Reading through The Zimbabwean as part of my daily morning dosage, the story of the Buy Zimbabwe Campaign by Ngoni Chanakira caught my eye. A ‘”Chief Executive’s Walk” across Harare to Africa Unity Square’ … the campaign is meant to encourage Zimbabweans to buy local goods as opposed to the cheap imports that currently flood the market. A noble idea, right? But this is utter hogwash.
The stupidity manifests from two angles. First, is it really feasible at this point to ask a Zimbabwean to stop buying imports, and second, who is doing the campaign?
If there are executives in the campaign I hope there is no one coming from the retail industry because all of what they are selling is mostly, if not all, imported goods. I am not even sure if there is any sector that has recovered enough to supply the market with at least half their demands. I wonder which Zimbabwean goods they would encourage us to by?
If Zimbabwean goods can be found their cost is far higher than the average worker’s pocket can afford. Media has been running awash with debates of pay increases for civil servants, which is now more of a political issue than life and death. Assuming that Gibbs Dube report has some elements of truth, it emerges that civil servants have had their salaries increased by about $90 or lets say $100 dollars to be polite. Now they earn within the region of $300. Given the high costs of rentals, utilities and food, how much will be left for the worker to buy expensive imported products. Yes as a worker, I want to promote my country, but where are the goods? The few products on the market are just too expensive to afford. We buy Chinese products, Japanese second hand cars and the like. But everyone knows that the Chinese products on the market are not as durable as we want. We just buy them as a matter of convenience or to at least keep ourselves going. We are desperately waiting for that day when our businesses are back to full swing. Unfortunately the day is taking forever to come.
It would be absurd for one to waste time and effort to search for a Japanese car on the Internet if a new car was reasonably affordable at Willowvale. The losses that local companies are making are not because people are not buying their products as such but mainly because they are not manufacturing enough, or that the spirit of over pricing products is still haunting them. It is true that the cost of production could still be too high for now, but it would not be possible to buy a shoe that costs half my salary simply because it has been manufactured in Zimbabwe. Yet Mr Jiang has a weak Beijing brand of the same shoe costing $5. I better buy 13 pairs of his shoes. Perhaps they might even last longer.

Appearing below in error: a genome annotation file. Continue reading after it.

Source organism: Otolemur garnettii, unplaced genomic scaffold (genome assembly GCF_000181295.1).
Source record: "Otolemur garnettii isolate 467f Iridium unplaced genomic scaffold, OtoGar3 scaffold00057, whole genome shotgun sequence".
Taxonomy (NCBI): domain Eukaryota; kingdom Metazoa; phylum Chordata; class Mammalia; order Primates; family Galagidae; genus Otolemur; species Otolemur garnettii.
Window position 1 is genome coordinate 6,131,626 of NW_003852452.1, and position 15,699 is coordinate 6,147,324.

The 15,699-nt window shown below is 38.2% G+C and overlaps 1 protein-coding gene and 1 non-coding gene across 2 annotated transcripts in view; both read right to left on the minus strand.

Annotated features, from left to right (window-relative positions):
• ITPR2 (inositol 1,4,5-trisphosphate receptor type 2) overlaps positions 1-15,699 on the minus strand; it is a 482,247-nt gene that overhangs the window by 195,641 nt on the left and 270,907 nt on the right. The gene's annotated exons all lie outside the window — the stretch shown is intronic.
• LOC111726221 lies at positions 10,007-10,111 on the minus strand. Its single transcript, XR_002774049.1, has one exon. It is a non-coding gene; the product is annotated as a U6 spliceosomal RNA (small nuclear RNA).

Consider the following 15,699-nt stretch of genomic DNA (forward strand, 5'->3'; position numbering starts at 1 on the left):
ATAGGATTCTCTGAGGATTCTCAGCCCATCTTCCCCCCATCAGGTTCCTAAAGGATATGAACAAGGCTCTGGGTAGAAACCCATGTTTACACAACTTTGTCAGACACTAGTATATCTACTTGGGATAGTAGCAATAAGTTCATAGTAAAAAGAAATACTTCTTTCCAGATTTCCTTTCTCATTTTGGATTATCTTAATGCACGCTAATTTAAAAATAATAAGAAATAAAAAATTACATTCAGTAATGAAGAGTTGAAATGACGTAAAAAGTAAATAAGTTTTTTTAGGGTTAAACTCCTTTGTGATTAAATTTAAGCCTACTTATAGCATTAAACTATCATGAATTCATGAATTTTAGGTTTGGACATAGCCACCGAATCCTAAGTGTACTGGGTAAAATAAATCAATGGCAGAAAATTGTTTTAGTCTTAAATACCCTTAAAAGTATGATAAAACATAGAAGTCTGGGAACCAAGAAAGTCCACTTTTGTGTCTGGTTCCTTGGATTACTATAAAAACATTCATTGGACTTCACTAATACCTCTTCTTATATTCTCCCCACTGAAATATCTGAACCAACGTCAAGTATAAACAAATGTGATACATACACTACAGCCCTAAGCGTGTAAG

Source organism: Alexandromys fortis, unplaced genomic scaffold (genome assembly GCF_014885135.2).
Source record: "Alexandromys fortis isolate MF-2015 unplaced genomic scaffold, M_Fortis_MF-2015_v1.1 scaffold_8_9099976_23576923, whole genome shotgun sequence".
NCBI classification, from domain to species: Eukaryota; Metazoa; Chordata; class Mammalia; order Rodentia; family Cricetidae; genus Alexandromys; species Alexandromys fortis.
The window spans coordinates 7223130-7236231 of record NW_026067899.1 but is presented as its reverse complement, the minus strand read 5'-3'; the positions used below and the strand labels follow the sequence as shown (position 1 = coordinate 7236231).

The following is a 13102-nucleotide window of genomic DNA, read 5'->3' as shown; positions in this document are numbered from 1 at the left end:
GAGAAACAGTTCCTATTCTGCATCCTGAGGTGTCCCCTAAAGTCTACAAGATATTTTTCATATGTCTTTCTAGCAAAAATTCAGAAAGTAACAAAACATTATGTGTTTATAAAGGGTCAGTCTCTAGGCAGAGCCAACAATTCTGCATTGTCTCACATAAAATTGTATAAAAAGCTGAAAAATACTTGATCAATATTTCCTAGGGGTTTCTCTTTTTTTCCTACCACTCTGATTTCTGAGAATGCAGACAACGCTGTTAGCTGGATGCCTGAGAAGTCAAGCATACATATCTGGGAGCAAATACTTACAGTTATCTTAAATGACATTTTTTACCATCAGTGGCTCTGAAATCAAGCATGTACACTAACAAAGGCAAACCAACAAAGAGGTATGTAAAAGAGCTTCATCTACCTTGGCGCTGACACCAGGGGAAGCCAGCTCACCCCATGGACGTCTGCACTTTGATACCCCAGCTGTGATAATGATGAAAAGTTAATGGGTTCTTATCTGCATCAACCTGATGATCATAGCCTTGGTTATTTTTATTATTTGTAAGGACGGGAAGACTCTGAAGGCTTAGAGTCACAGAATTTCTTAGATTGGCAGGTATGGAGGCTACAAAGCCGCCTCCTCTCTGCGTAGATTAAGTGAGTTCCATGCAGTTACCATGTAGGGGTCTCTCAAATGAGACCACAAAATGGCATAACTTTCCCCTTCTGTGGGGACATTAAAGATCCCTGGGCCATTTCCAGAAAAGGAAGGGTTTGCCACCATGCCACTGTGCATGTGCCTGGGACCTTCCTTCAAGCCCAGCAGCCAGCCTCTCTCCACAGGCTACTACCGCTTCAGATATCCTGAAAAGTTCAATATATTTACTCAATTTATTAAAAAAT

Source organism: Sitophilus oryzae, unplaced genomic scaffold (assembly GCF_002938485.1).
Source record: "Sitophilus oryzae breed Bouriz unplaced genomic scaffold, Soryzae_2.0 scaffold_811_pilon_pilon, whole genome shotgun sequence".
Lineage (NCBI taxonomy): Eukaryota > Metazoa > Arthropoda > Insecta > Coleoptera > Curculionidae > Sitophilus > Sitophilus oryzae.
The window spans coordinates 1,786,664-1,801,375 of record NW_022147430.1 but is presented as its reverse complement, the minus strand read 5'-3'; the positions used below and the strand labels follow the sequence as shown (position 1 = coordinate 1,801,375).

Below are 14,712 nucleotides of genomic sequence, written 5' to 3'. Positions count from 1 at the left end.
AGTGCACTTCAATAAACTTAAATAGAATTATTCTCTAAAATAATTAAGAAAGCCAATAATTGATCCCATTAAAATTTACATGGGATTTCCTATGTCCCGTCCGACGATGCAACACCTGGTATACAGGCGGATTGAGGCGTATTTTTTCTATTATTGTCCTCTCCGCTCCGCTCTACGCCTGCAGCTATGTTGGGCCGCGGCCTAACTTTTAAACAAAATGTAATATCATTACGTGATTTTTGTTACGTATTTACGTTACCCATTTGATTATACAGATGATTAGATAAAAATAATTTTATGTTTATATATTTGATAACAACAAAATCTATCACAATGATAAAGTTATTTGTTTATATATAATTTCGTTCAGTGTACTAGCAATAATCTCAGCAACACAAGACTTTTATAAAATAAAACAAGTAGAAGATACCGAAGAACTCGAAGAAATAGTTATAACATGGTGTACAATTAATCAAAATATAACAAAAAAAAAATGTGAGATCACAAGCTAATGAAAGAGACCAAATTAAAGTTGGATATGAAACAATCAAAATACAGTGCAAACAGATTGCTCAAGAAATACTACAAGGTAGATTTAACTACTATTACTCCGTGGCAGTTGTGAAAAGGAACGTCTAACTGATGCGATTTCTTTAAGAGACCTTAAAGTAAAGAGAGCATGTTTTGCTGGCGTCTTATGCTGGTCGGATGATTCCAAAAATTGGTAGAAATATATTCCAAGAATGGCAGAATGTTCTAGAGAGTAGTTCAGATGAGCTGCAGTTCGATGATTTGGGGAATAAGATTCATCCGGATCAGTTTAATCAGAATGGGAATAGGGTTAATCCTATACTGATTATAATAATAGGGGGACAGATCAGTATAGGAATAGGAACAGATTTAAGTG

When executives march to encourage people to buy local goods, it’s not bad if they too sell local goods at a price that we can afford, or at least with the payment conditions that are flexible enough for the poor worker.
That brings me to the second point. Today these executives are blaming the end consumer for being unpatriotic. Are they not the same executives who tasted prisons for what we called unethical business practices which fueled inflation? I even remember Econet selling its 0913 sim card for a $100, which was unjustified profiteering. They now sell this product for $2. Are they not the same business people who trebled their prices whenever the worker got an increment? What it points to is the fact that we do not trust the business people any more or at least we were made not to. They do not happen to have the very same patriotism, which they want customers to have when it comes to buying their goods, do they? History shows otherwise. Responding to their call is like a group of sheep that responds positively to a jackal’s call for a meeting.
I encourage Mr. Muyaradzi Hwengwere to go ahead and organise a meeting of executives on the 3rd of August. It is allowed for executives to walk together, share ideas, and even bask in the Africa Unity Square sun, enjoying the green lawn and that flamboyant fountain if it is still works. However making noise about that event, claiming to be having a purpose of making us buy their local goods is just a fallacy. Discouraging the buying of foreign goods is not bad for an economy with some threads to function on its own. Our dear country heavily relies on imported products both directly or indirectly. Stuff as basic as food, soap etc are all imports. Of late there have been talks to ban second hand car imports from Japan. Do we ever bother to know how much ZIMRA is making out of that process? The popular toll gates are all harvesting from the cheap cars around here, and the poor transport system is being supplemented, illegally though, by those cars.
The Buy Zimbabwe Campaign is a brilliant idea at the wrong time by the wrong people.